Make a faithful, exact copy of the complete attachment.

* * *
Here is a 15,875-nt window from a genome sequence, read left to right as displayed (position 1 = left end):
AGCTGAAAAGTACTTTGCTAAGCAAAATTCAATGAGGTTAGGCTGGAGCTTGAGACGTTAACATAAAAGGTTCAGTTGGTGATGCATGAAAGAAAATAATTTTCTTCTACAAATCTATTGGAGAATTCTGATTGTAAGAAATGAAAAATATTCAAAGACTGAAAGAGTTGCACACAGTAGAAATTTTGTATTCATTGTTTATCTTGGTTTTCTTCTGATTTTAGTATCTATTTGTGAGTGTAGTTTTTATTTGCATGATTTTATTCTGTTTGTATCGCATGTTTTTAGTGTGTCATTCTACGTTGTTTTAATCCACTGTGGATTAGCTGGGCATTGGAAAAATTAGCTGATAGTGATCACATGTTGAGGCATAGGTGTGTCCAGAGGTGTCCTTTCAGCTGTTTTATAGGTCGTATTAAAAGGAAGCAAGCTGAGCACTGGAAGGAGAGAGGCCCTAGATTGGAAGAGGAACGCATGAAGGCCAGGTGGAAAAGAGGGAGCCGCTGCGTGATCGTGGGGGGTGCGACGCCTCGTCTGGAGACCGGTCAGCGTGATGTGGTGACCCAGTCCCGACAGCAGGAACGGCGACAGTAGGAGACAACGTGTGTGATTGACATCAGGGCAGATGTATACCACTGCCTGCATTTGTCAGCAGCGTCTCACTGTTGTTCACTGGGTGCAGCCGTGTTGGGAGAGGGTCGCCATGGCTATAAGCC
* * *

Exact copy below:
Here is a 15,875-nt window from a genome sequence, read left to right as displayed (position 1 = left end):
AGCTGAAAAGTACTTTGCTAAGCAAAATTCAATGAGGTTAGGCTGGAGCTTGAGACGTTAACATAAAAGGTTCAGTTGGTGATGCATGAAAGAAAATAATTTTCTTCTACAAATCTATTGGAGAATTCTGATTGTAAGAAATGAAAAATATTCAAAGACTGAAAGAGTTGCACACAGTAGAAATTTTGTATTCATTGTTTATCTTGGTTTTCTTCTGATTTTAGTATCTATTTGTGAGTGTAGTTTTTATTTGCATGATTTTATTCTGTTTGTATCGCATGTTTTTAGTGTGTCATTCTACGTTGTTTTAATCCACTGTGGATTAGCTGGGCATTGGAAAAATTAGCTGATAGTGATCACATGTTGAGGCATAGGTGTGTCCAGAGGTGTCCTTTCAGCTGTTTTATAGGTCGTATTAAAAGGAAGCAAGCTGAGCACTGGAAGGAGAGAGGCCCTAGATTGGAAGAGGAACGCATGAAGGCCAGGTGGAAAAGAGGGAGCCGCTGCGTGATCGTGGGGGGTGCGACGCCTCGTCTGGAGACCGGTCAGCGTGATGTGGTGACCCAGTCCCGACAGCAGGAACGGCGACAGTAGGAGACAACGTGTGTGATTGACATCAGGGCAGATGTATACCACTGCCTGCATTTGTCAGCAGCGTCTCACTGTTGTTCACTGGGTGCAGCCGTGTTGGGAGAGGGTCGCCATGGCTATAAGCC